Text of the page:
le guillotine!

From: David Tetzlaff (email suppressed)
Date: Mon Jan 21 2008 - 19:49:45 PST

Sam asked:

>> I never rely on the splicer blades to cut the tape cleanly. After I
>> stick the tape across, I trim it with an X-Acto knife.
> David, in that case wouldn't it be easier just to do it with a Rivas
> (straight cut - modified for cutting on the frame line) ?

AFAIK, a Rivas takes actual dexterity, as you have to be able to line
up the holes in the splicing tape with the sprocket holes on the
film. I guess if everything works right, the blade cuts the tape
exactly on the frame line. I hear the real 'pros' all swear by the
Rivas since, once mastered, cutting goes much faster. On a
guillotine, the tape is going across the film, not along it's length.
If you don't get it on there exactly right, the tape edges won't hit
the framelines perfectly, but it's close enough for me. The biggest
problem with guillotine splicers for me has always been that the
blades that cut the tape are too dull/gunked/misaligned, and so don't
cut the tape cleanly, leaving flash on the edges of the film. You
don't get this with a Rivas if you get that tape on there straight,
but if you miss, and have some tape hanging off the film edge,
there's no way to trim it in the splicer. As Ken Paul Rosenthal says,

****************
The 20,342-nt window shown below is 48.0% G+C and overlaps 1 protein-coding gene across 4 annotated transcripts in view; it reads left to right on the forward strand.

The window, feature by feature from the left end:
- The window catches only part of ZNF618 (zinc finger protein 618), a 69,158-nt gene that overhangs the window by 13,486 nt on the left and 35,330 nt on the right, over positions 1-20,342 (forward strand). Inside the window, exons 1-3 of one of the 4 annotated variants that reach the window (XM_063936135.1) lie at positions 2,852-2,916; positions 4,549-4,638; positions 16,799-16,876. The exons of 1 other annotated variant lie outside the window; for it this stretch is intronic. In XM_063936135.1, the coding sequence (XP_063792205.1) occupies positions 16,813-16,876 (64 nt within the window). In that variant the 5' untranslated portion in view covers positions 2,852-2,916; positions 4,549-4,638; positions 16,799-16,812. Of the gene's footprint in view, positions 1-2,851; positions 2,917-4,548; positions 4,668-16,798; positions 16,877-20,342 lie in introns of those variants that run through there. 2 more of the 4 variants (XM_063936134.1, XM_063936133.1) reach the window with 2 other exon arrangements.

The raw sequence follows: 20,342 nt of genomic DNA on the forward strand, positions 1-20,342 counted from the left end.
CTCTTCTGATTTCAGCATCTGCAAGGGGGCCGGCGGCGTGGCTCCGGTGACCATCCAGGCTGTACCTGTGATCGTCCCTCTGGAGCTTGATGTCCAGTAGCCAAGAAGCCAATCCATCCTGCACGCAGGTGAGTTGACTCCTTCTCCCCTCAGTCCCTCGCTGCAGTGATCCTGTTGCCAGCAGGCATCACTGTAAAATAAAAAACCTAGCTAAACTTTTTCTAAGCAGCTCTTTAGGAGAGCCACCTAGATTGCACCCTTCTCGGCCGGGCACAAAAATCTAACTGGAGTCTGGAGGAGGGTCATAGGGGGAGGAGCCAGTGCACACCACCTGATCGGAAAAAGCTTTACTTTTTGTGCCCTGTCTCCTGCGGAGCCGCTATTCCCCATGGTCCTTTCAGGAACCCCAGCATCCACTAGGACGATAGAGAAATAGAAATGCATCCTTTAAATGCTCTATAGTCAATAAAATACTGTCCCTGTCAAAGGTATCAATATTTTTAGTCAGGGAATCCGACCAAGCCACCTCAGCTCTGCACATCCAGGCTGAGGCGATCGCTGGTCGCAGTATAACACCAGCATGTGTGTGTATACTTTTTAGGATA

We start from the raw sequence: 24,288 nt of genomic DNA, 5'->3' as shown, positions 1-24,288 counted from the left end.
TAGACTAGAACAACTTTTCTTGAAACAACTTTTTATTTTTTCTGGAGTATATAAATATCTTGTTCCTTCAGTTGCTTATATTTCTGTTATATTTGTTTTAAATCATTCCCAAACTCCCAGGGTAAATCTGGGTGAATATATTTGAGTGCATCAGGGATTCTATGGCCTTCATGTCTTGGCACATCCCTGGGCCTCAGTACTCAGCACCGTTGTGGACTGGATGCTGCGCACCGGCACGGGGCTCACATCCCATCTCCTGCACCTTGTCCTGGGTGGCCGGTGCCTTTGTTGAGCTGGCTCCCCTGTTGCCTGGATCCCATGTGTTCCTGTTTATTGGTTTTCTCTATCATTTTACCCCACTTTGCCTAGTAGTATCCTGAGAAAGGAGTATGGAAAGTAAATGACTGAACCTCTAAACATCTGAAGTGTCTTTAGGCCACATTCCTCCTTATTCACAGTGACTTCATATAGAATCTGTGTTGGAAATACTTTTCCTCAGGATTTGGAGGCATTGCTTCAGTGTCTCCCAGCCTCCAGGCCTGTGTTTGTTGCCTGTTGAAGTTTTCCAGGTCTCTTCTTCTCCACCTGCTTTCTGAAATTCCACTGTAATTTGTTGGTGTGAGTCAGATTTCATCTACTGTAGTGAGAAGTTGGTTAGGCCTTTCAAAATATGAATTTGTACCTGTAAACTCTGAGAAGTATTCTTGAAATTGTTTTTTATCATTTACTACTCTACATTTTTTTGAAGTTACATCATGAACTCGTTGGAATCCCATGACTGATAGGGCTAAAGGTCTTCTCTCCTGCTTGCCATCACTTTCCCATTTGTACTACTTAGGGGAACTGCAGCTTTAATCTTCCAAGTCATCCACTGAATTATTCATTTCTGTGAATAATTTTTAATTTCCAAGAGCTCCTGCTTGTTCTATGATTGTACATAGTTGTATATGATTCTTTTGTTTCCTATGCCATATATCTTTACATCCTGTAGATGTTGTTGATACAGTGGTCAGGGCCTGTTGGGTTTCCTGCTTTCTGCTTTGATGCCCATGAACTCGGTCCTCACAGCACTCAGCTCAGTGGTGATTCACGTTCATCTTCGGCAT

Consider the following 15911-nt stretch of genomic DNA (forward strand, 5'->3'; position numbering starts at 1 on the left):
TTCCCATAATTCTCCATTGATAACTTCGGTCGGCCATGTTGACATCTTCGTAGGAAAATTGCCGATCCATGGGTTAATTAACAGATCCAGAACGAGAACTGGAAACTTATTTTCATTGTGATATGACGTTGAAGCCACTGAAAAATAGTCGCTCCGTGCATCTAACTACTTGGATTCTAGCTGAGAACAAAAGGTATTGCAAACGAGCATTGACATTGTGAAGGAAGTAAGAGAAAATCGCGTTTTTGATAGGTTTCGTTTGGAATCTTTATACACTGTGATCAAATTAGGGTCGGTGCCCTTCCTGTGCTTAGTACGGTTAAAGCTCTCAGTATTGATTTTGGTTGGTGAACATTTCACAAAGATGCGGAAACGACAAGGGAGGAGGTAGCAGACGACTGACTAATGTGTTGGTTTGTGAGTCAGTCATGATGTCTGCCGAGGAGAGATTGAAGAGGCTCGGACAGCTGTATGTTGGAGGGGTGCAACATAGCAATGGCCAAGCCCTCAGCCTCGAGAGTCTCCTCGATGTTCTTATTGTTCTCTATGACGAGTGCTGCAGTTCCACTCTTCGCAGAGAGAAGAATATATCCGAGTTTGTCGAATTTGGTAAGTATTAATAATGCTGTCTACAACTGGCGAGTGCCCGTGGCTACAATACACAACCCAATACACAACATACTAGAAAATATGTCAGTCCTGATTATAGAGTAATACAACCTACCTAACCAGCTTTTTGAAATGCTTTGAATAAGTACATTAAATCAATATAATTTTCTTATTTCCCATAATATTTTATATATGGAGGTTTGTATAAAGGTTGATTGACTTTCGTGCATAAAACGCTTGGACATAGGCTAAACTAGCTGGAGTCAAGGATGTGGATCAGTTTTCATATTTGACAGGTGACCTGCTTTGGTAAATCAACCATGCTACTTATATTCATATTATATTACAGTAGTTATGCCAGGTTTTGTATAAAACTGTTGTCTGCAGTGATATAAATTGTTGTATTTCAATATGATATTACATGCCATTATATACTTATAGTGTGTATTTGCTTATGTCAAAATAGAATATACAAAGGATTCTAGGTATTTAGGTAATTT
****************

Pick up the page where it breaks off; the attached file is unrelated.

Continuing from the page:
the guillotine has a channel on either side of the film for the
blades. Even a klutz like me can put a blade in that channel, make
sure it contacts the edge, and cut across to yield a splice that has
absolutely clean edges. I'm talking about the same thing Ken is,
doing the work of those edge-trim blades manually.

That still leaves the 'hanging chad' problem, if the spikes that
punch the holes in the tape don't work right. I'll have to try
Dominic's maintenance suggestions.

In truth, the reason I have a guillotine is that's what they taught
me in school way back when, and I'd actually never seen a Rivas in
the flesh until about three years ago.

Maybe someone will write an FCP plug-in that simulates the look of
slightly misaligned splicing tape and appllies it to all the cuts in
your timeline. They can put it in a suite with a plug-in that
simulates a lap-glue splice, and another one that simulates a little
registration flutter for the people who REALLY want video to look
like film. :-)

For info on FrameWorks, contact Pip Chodorov at <email suppressed>.